Chapter 5

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Chapter 5
2014-05-25 17:31:36
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Etiology and Symptomatology of Nonfluent Aphasias
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  1. What are the four types of nonfluent aphasia?
    • Broca's aphasia
    • Transcotical motor aphasia
    • Mixed transcotical aphasia
    • Global aphasia
  2. Broca's Aphasia
    Also known as expressive, central motor, anterior, efferent motor, agrammatic, syntactic and verbal aphasias.

    Brocas's aphasia is widely used to describe nonfluent, effortful and agrammatic type of language production that is generally meaningful.

    Broca's area- the left, lower and posterior portion of the frontal lobe on the inferior frontal gyrus of the left hemisphere.
  3. What are the major language characteristics of Broca's Aphasia?
    • 1.  Non fluent- pauses, prolongation, repetition
    • 2.  Agrammatic speech - grammar (nouns, verbs) Straight to the point, limited words.
    • 3.  Slow rate with uneven flow.
    • 4.  Limited word output and reduced lenth of utterances.
    • 5.  Impaired repetition (the boy is walking. boy walk.)
    • 6.  Impaired confrontation naming (naming and object, a picture, or a person when asked to do so.)  Cannot name on demand.
    • 7.  Some impairment in auditory comprehension. 
    • 8.  Poor auditory reading.
    • 9.  Writing problems
    • 10.  Monotonous speech- lack of intonation.
  4. Global Aphasia
    Most severe form of aphasia.  Has a generalized effect on communication skills.  Disorder affects all modes of communication, including non verbal and spares no particular skill.
  5. What are the major characteristics of Global Aphasia?
    • 1.  Strong neurological symptons.  Right hemiparesis (muscle weakness or partial paralysis on one side) or hemiplegia (paralysis on one side).  Right sided loss is commonly observed.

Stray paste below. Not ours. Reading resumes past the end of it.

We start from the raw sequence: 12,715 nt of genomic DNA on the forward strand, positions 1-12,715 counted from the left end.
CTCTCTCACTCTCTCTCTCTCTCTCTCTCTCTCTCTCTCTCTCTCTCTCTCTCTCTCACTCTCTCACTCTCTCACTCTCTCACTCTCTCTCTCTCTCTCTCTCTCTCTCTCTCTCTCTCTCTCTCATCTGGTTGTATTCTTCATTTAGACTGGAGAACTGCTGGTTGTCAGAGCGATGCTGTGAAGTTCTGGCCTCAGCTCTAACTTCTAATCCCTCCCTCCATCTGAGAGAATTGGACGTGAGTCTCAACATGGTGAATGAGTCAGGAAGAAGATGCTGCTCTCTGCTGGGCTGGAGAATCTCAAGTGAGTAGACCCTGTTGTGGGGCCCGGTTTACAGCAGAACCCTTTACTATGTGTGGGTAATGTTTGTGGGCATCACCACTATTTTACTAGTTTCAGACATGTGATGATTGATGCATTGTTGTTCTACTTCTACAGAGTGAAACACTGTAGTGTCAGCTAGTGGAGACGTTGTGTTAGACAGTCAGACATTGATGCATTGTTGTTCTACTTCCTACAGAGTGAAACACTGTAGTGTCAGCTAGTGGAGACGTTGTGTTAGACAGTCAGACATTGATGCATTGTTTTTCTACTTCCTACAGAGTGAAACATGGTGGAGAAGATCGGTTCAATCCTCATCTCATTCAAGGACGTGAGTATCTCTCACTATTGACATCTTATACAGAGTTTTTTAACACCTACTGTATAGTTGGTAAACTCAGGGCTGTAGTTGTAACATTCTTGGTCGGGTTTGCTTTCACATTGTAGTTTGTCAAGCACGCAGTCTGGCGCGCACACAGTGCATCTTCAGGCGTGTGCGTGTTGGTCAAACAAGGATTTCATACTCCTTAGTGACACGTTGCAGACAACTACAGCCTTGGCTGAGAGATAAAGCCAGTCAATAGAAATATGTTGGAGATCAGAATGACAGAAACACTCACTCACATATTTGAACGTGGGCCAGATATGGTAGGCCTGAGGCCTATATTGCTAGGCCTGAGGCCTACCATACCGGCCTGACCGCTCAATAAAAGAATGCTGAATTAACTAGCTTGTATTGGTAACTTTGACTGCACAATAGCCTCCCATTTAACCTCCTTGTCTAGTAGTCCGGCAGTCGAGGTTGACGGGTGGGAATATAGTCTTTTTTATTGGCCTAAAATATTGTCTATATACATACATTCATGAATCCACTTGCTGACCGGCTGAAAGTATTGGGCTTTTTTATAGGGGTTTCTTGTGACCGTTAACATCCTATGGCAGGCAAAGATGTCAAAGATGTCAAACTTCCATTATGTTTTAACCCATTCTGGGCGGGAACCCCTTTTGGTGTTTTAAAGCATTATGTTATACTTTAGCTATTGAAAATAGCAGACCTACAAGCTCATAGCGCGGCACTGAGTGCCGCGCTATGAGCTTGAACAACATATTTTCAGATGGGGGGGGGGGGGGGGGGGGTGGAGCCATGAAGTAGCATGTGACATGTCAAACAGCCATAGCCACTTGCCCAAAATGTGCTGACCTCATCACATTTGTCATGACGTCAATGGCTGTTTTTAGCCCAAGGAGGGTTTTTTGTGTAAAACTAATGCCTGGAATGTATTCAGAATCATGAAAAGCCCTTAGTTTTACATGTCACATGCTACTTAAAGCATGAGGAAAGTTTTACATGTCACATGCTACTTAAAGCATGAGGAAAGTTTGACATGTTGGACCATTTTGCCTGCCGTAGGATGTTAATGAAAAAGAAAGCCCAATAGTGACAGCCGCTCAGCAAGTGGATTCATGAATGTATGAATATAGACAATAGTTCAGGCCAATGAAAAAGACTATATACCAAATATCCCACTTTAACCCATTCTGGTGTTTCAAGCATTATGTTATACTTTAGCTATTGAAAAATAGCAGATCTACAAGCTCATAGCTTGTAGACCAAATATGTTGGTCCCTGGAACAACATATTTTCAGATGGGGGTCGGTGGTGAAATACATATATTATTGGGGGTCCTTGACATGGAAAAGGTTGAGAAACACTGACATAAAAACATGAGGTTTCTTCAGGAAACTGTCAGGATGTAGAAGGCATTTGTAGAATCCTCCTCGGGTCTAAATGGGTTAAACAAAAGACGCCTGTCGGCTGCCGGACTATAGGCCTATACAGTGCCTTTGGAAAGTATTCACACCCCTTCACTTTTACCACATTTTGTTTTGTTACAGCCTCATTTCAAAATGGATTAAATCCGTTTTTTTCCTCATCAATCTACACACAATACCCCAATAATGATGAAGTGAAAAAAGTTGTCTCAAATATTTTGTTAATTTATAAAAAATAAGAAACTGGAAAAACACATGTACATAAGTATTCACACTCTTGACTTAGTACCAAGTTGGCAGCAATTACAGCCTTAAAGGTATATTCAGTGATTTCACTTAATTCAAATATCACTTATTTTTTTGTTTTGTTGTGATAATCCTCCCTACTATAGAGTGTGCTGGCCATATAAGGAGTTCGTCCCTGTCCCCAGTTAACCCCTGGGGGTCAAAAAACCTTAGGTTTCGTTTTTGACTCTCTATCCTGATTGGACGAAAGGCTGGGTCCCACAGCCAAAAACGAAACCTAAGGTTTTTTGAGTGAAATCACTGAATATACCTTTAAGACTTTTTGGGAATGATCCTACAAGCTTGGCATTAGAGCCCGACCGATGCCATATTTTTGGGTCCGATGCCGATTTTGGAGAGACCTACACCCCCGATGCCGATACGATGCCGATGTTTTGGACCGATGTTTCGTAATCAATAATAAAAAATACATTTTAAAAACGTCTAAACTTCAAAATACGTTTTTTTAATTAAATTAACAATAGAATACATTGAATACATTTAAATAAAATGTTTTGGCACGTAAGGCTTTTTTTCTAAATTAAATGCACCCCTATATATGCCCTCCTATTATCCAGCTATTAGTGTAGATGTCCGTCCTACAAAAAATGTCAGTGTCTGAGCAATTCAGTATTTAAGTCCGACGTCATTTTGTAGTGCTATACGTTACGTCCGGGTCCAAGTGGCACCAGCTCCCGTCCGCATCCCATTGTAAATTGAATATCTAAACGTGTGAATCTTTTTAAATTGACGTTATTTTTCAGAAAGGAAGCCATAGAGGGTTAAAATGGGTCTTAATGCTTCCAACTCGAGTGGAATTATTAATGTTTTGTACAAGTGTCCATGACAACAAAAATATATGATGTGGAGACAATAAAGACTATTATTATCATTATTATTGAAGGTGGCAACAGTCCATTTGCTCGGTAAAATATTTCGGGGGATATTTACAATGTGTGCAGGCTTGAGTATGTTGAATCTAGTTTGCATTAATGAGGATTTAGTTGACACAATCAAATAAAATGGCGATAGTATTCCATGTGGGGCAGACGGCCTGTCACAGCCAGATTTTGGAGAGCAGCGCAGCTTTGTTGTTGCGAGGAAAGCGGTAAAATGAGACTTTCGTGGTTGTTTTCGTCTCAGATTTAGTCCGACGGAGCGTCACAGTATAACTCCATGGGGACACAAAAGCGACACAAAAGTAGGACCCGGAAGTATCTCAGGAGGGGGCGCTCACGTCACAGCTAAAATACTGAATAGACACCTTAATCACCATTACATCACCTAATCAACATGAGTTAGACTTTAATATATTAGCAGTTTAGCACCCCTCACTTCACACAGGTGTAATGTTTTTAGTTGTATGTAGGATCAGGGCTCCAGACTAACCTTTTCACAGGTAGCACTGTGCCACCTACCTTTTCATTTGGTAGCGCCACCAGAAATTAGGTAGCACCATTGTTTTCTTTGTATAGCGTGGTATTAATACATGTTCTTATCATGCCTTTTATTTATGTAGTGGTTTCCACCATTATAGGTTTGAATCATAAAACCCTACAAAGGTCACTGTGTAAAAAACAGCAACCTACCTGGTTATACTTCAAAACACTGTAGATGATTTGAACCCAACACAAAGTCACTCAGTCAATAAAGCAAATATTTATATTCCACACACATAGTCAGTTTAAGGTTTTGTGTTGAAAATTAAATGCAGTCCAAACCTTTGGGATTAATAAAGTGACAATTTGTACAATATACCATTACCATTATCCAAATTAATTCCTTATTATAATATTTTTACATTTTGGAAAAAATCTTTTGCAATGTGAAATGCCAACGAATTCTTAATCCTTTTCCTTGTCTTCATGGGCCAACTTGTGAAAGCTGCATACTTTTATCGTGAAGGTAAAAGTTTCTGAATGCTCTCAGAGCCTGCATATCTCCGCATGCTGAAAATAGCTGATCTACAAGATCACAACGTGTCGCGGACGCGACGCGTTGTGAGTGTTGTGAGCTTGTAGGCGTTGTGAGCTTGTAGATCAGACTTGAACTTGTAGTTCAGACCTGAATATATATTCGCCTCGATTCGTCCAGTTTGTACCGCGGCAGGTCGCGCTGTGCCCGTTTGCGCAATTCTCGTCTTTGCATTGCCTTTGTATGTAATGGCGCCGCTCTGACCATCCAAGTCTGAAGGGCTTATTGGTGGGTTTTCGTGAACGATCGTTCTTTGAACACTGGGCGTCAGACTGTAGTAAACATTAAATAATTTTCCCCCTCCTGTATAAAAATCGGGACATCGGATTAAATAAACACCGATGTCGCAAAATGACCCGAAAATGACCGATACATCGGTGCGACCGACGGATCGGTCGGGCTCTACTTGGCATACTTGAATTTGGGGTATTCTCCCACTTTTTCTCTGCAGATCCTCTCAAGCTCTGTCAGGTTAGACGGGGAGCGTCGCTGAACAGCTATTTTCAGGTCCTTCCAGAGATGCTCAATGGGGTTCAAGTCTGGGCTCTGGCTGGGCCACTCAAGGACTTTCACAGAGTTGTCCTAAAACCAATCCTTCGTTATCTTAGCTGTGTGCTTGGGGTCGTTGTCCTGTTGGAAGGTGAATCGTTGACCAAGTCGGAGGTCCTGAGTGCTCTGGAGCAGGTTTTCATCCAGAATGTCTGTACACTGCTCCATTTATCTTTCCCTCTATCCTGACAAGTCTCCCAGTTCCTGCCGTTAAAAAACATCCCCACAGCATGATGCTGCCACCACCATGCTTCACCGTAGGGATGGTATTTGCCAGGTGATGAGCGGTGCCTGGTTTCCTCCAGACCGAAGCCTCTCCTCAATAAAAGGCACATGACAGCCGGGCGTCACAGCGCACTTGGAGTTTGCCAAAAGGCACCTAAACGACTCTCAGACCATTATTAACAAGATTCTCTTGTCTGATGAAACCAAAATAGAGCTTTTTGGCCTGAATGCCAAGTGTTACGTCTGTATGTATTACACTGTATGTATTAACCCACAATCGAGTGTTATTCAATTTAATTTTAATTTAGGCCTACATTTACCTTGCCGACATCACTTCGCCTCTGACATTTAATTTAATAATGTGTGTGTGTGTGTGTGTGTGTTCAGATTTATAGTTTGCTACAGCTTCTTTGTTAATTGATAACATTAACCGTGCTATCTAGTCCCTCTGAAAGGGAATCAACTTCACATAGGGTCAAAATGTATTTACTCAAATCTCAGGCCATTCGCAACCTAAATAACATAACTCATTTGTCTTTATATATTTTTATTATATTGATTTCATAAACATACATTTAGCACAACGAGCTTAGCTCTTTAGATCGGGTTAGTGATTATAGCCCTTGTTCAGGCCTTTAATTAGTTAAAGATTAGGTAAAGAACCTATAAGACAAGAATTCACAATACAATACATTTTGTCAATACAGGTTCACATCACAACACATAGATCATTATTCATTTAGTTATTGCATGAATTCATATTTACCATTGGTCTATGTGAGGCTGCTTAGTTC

• 2.  Apraxia - both verbal and nonverbal apraxia may be present.
    • 3.  Hemineglect- neglect one side of the body.
  6. What are the major language characteristics of Global Aphasia?
    • 1.  Globally impaired communication skills.  (no idea what they are saying and does not make since.)
    • 2.  Severely reduced fluency.
    • 3.  Extremely limited verbal expression. Patients may keep repeating short utterances. (perseveration) Something over and over.
    • 4.  Impaired repetition.  Patient may be unable to repeat even simple words.
    • 5.  Impaired naming.  Lack of meaningful verbal expression obviously extends to problems in naming.
    • 6.  Impaired auditory comprehension.  Comprehension may be limited to single words, although some evidence suggest that patients understand more than they can express.
    • 7.  Impaired writing and reading skills.
  7. What is the prognosis for recovery from global aphasia?
    Prognosis for recovery is limited and worse than what is seen in other types of aphasia.

    May recover more comprehension skills than expressive skills.

    May evolve into another type of aphasia, like Broca's or Wernickes.

    Younger patients evolve into a less severe type.

    Usually alert, responsive socially appropriate.